What is Gigabit LTE?

Gigabyte LTE

Gigabit LTE is another of those terms that do exactly what they say on the tin. It’s the next iteration of LTE (long term evolution) mobile technology that can achieve download speeds of a gigabit or more. It’s an important stepping stone on the road to 5G and it’s happening now. Multiple Gigabit LTE capable devices are commercially available and carriers worldwide are deploying Gigabit LTE technologies into their networks.

What is Gigabit LTE?

Gigabit LTE takes current LTE technologies (LTE, LTE-A, LTE-A Pro) a step further with higher connection speeds. It will enable peak download speeds of one gigabit per second – ie 1,000Mbps – or higher. That is the same as the fastest fibre-based broadband connection and considerably ahead of the UK average broadband speed, which was 46.2Mbps in late 2017 according to Ofcom’s latest data.

It’s worth noting that the gigabit download is the peak theoretical maximum and we’re unlikely to experience that in the real world. Furthermore, upload rates are not in the gigabit range. However, both download and upload speeds will be a huge improvement on current rates.

How does it work?

There are three key component technologies underpinning Gigabit LTE: Carrier Aggregation (CA), 4x4 MIMO and 256-QAM. It is possible to achieve gigabit speeds with 4x4 MIMO and 256-QAM with 60MHz of licensed spectrum, but CA can reduce the amount of licensed spectrum needed to 20MHz.

  • Carrier Aggregation is described in detail in other 5g.co.uk guides, but in essence it identifies different radio frequency bands and selects the fastest.
  • 4x4 MIMO: Gigabit LTE uses more antennas than earlier LTE iterations, but not at the Massive MIMO stage that will be prevalent in 5G. Most LTE devices can simultaneously receive data on two antennas using 2x2 MIMO technology. Gigabit LTE incorporates 4x4 MIMO, ie four antennas on the LTE base station transmitting to four antennas on the mobile device. More antennas on the base station improve the efficiency of the network, and more antennas on the device give a better chance of locking on to the strongest, fastest signal.
  • 256-QAM: Quadrature Amplitude Modulation is a digital signal processing technology that boosts the throughput of the data stream by enabling each signal to carry more data. In LTE 64-QAM each signal carries 6 bits; in Gigabit LTE 256-QAM it’s 8.

The combination of 4x4 MIMO and 256-QAM adds up to faster speeds and less congestion. For example, the use of four antennas in Qualcomm’s Snapdragon X16 LTE modem (more below) enables it to receive 10 streams of LTE data simultaneously, while better signal processing boosts the throughput of the 10 streams to around 100Mbps each to get to 1Gbps.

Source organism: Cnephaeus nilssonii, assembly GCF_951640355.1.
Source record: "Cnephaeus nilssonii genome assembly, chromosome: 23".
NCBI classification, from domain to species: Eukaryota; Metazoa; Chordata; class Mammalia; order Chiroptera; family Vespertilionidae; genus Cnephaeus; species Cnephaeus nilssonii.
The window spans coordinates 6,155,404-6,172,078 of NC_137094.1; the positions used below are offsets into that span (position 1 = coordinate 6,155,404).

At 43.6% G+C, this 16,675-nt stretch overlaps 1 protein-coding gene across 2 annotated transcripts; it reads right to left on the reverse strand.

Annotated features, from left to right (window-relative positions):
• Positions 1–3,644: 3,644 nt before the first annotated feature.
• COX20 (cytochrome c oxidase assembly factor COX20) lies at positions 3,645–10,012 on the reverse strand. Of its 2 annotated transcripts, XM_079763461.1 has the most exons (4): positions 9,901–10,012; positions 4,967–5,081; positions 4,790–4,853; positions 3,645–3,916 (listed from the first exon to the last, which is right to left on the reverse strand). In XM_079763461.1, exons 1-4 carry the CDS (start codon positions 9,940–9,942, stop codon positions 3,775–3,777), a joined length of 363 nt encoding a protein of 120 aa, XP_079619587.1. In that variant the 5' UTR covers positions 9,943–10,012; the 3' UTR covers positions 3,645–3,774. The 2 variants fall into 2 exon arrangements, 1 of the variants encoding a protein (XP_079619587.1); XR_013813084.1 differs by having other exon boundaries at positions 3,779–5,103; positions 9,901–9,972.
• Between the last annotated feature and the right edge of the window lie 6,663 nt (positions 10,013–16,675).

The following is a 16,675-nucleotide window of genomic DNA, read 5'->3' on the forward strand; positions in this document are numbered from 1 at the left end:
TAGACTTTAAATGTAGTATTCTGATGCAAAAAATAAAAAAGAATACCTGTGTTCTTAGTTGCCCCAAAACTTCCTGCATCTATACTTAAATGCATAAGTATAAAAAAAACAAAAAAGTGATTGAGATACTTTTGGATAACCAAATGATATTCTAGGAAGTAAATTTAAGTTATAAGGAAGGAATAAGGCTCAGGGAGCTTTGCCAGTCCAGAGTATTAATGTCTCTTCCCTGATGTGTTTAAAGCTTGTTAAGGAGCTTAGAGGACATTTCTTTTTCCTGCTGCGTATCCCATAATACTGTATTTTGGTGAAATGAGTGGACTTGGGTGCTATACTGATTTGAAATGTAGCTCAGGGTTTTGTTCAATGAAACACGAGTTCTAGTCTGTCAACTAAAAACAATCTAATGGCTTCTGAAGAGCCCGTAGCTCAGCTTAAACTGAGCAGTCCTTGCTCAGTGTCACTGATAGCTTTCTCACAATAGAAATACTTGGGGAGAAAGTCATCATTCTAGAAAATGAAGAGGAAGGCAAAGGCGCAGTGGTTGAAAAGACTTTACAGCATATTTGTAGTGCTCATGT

Qualcomm explains the technology behind Gigabit LTE using the analogy of lorries on a motorway. Carrier aggregation makes the roads wider. 4x4 MIMO stacks more lanes on top. 256-QAM speeds up traffic by putting greater loads onto larger vehicles, which results in fewer vehicles on the road and therefore reduces congestion.

Gigabit LTE also takes advantage of unused spectrum using Licensed Assisted Access (LAA) and LTE-U (LTE in unlicensed spectrum) to boost the network capacity in high traffic areas. LAA is covered along with CA in our guide to LTE-Advanced Pro, while LTE-U uses WiFi spectrum to take the load of the mobile network. In the above analogy, they create alternative routes so not all traffic is on the motorway, further reducing congestion.

What will it do?

The obvious benefit of Gigabit LTE is faster download speeds that will enable us to download content in a flash, watch 4K video with no buffering or stream VR experiences. It can also support personal hotspots and fixed wireless access (FWA) services.

That will clearly bring huge improvements to the user experience but there are wider benefits, for both network operators and the entire community of phone users. Because downloads are completed much quicker, the network is less congested so space is freed up for others and speeds are improved for everyone.

The great thing about Gigabit LTE is that capable devices can be used on current mobile networks. More people using Gigabit LTE phones on a network equates to fewer network resources needed per user, which translates to a more efficient network for everyone. Gigabit LTE devices therefore improve the performance of 4G networks.